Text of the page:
The Parliament effectively functions like the US House of Representatives. It is tasked with the construction and passing of national laws. One interesting feature of Parliament is that it has 5 constitutionally-mandated seats for religious and ethnic minorities: two for Armenians, and one each for Assyrians, Zoroastrians, and Jews. Like the Assembly of Experts, candidates are qualified or disqualified by the Guardian Council, though the requirements for Parliament are not as stringent. Members of Parliament serve four year terms, and there are no term limits. In the most recent Parliamentary elections, over 12,000 candidates applied for Parliamentary candidacy, but only about half were approved prior to the election. In the 2016 election, reformist won a plurality of seats, marking the first time since the Islamic revolution that conservatives had not been the driving force in Parliament.

The current Speaker, Ali Larijani, is a former academic and straddles the line between conservative and reformer. He is the current head of the “Followers of Velayat” party, whom are considered principalists, but are also part of a larger reformist coalition called “List of Hope”, which currently controls the majority of seats within Parliament.

----------------------------------------------

Good info and news sources about Iran:

Iran Primer (Start here) - The Iran Primer

Majlis Monitor, a great in-depth look at the most recent Parliament and Assembly of Experts election – Majlis Monitor

Al-Monitor, a good general news source for Iran – Iran Pulse
 
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Salt USMC

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The reformist coalition deserves its own post, so I'll let Majlis Monitor handle this one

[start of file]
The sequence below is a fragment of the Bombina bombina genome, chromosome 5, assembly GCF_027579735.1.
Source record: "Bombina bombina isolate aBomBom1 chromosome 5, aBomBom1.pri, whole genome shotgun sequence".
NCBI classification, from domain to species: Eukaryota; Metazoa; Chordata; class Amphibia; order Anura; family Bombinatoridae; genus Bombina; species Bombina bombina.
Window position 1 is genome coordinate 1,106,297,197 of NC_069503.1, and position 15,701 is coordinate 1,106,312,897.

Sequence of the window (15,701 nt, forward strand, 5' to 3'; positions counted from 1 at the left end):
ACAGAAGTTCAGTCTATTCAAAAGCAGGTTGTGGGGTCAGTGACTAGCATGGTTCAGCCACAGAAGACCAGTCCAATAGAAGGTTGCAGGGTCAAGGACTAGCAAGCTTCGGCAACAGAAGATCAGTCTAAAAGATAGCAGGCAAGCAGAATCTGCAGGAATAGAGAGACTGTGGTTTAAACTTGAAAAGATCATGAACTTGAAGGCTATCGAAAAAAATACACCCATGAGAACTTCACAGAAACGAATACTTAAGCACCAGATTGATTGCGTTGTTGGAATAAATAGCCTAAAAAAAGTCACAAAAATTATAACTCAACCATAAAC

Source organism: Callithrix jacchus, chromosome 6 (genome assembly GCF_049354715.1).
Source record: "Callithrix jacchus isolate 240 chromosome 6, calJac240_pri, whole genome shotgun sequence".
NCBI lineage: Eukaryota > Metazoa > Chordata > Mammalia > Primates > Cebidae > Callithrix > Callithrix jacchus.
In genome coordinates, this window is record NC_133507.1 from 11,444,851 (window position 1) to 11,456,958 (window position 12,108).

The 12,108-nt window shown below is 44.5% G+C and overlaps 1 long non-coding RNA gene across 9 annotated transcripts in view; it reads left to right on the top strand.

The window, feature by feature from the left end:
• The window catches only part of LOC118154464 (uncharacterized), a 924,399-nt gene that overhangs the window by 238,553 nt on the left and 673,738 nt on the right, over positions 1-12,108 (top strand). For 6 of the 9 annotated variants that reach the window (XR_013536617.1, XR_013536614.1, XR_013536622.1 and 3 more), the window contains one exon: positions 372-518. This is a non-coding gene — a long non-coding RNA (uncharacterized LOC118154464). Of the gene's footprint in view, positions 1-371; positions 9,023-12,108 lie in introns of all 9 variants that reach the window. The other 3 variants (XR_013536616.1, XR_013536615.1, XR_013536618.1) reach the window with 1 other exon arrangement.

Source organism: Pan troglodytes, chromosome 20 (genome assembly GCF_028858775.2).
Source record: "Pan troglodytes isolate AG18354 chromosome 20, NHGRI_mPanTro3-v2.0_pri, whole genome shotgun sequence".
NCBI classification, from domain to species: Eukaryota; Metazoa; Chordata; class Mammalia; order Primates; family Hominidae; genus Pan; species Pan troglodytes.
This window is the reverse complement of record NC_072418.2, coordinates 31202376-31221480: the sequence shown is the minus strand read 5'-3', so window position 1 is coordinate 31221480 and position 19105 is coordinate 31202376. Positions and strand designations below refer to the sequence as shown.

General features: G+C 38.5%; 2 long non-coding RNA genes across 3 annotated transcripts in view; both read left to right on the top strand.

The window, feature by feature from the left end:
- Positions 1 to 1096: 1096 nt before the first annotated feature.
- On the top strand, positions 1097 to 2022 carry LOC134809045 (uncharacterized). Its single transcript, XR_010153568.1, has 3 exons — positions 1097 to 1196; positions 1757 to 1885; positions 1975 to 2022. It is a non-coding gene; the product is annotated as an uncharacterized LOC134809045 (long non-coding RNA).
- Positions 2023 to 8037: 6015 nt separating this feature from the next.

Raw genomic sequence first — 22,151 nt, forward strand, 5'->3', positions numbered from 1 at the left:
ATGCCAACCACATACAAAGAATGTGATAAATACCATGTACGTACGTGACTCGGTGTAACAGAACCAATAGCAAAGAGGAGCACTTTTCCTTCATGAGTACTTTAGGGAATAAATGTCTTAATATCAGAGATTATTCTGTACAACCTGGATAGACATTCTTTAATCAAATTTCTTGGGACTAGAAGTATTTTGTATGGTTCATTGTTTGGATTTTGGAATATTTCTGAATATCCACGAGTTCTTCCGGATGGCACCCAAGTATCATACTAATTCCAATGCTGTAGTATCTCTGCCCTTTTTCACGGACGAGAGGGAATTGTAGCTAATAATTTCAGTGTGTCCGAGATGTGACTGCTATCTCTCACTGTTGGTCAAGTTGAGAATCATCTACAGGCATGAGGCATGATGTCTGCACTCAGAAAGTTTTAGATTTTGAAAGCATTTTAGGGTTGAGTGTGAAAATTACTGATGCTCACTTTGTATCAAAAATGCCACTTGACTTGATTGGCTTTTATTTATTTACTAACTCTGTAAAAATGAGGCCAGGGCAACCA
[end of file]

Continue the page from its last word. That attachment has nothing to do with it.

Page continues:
Spotlight on Political Currents: The Reformists
The reformists are among the Islamic Republic of Iran’s most important political currents. They burst onto the political stage in 1997 with Mohammad Khatami’s landslide presidential election victory and 2000 parliamentary election sweep, were pushed out of Iran’s elected centres of power by 2005, and found themselves completely outside of mainstream politics following their leadership of the Green Movement demonstrations in 2009. Although their popularity is thought to have facilitated Hassan Rouhani’s 2013 presidential election win, their systematic disqualification from national elections by the Council of Guardians and continued suppression by security forces is likely to mean they will not form a powerful bloc in this year’s Islamic Consultative Assembly (or parliamentary) elections.

Origins

The reformist current originated from the radical leftist Islamist current that supported Ayatollah Ruhollah Khomeini’s leadership of the Islamic Revolution and establishment of the Islamic Republic in 1979. Four of the main leftist current groups and their key figures during Iran’s decade of revolution and war from 1979 to 1989 are seen as laying the foundation for reformism in the 1990s. The first was the Islamic Republican Party’s (IRP) leftist faction, which dominated parliament and was led by then Prime Minister Mir Hossein Mousavi in the 1980s. The second was the Assembly of Combatant Clerics, which split from the rightist Society of Combatant Clergy before the 1988 parliamentary elections and constituted the clerical wing of the leftist current in the 1980s and reformists today. Its key figures included Mohammad Khatami, Mehdi Karroubi, Mohammad Mousavi-Khoeiniha, Hassan Saanei, and Sadegh Khalkhali, among others.